Subtopic Categories: R: General - Asking For Help

Caregiver Questionnaire

JPH Guide

R: Caregiver - Having outlets and asking for help


Relational - Finding Rhythm

Relational: Approach to sharing the journey

Telling Your Close Friends and Family

Receiving a brain tumor diagnosis is a difficult moment for you or your loved one. Then, telling your close friends and family can be overwhelming and just as scary. Finding the right way to communicate such information is a personal choice, and each individual may have their own approach. In this article, we explore different methods, including calling/texting, in-person conversations, and the unique dynamics surrounding recurrences.

Communicating through calls or text messages allows for immediate contact and provides an opportunity to express thoughts and emotions. It’s a direct method that many find effective, especially when seeking immediate support or sharing updates.

In Person:
Opting for face-to-face conversations is a more personal approach. Being physically present allows for nuanced communication and provides an opportunity to gauge the emotional responses of those receiving the news. It fosters a deeper connection during challenging times.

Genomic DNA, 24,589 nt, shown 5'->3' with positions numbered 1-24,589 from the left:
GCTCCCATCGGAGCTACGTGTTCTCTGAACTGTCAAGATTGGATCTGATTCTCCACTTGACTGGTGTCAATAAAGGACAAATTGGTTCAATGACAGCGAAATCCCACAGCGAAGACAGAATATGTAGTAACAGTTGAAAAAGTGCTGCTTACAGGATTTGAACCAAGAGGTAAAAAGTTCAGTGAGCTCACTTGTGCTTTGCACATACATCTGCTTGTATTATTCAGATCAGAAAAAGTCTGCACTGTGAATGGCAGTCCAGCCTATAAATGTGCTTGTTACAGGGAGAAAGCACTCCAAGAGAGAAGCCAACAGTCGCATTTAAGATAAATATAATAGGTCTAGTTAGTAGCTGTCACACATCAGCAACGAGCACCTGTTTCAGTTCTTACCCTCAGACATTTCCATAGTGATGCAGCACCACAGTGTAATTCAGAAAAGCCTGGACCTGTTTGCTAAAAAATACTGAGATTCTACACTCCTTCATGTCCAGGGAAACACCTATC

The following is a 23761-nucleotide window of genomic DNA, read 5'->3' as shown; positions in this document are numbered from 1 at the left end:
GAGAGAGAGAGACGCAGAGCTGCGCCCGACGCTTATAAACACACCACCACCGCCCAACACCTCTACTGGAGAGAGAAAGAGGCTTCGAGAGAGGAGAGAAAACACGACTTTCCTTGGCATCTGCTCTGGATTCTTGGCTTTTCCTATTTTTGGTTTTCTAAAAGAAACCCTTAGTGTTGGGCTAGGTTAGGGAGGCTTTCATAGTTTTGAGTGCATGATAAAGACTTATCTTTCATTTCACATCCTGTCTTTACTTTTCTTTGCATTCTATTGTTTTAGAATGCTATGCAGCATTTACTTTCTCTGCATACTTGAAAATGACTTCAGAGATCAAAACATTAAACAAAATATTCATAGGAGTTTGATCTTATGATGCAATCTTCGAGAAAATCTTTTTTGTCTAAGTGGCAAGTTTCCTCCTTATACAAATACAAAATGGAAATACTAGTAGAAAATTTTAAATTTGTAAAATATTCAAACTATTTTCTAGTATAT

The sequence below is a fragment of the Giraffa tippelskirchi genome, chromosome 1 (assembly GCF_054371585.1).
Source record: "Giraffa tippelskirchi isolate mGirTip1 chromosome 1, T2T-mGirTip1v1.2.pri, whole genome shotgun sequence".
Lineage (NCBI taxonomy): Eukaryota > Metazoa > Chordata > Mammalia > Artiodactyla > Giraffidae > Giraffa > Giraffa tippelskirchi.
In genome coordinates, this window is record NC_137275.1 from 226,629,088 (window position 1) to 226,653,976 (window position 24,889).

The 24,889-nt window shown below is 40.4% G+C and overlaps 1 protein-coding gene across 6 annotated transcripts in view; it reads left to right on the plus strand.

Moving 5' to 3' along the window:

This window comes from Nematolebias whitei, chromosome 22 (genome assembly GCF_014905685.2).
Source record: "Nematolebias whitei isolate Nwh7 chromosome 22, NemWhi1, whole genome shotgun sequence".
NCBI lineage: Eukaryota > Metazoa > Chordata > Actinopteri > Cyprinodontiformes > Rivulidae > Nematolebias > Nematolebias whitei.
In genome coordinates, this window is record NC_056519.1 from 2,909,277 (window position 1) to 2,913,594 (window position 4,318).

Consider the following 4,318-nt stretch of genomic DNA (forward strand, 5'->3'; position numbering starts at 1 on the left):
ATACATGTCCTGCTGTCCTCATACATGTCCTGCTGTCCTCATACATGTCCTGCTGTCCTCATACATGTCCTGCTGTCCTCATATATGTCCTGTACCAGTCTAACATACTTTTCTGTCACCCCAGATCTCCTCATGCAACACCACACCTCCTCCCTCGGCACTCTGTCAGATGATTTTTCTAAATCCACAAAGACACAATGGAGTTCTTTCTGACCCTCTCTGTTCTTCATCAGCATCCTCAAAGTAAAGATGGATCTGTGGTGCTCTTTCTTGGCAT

Some individuals temporarily distance themselves from social interactions after a diagnosis like this. This “blackout” period allows for personal reflection and preparation before engaging in conversations about the diagnosis. It’s essential to communicate this choice with loved ones to manage expectations.

Dealing with recurrent diagnoses adds another layer of complexity to sharing the news. Over time, some individuals develop a “system” for communication. Allie M, a patient, shares her experience of having designated family members share updates after the initial calls with immediate family. This approach allows for efficient communication without the emotional burden of repeating the same information.

Allie M, an Ependymoma Patient, reflects on her system, My husband and I talk to our parents and his siblings and our grandparents. Then, they take it from there. They each have people they reach out to. It’s the one-time gossiping that works in our favor! This system came to be naturally over time. People just took their role. I learned there’s nothing wrong with asking someone to tell someone else. Sometimes, it’s just too hard to say over and over again.”

Sharing a brain tumor diagnosis is a deeply personal journey. Whether through direct calls, in-person conversations, a brief “blackout” period, or a structured system for recurrences, the choice of how to communicate rests with the individual. Understanding that each person may have a unique preference helps foster supportive environments that cater to the needs of those navigating a brain tumor diagnosis.

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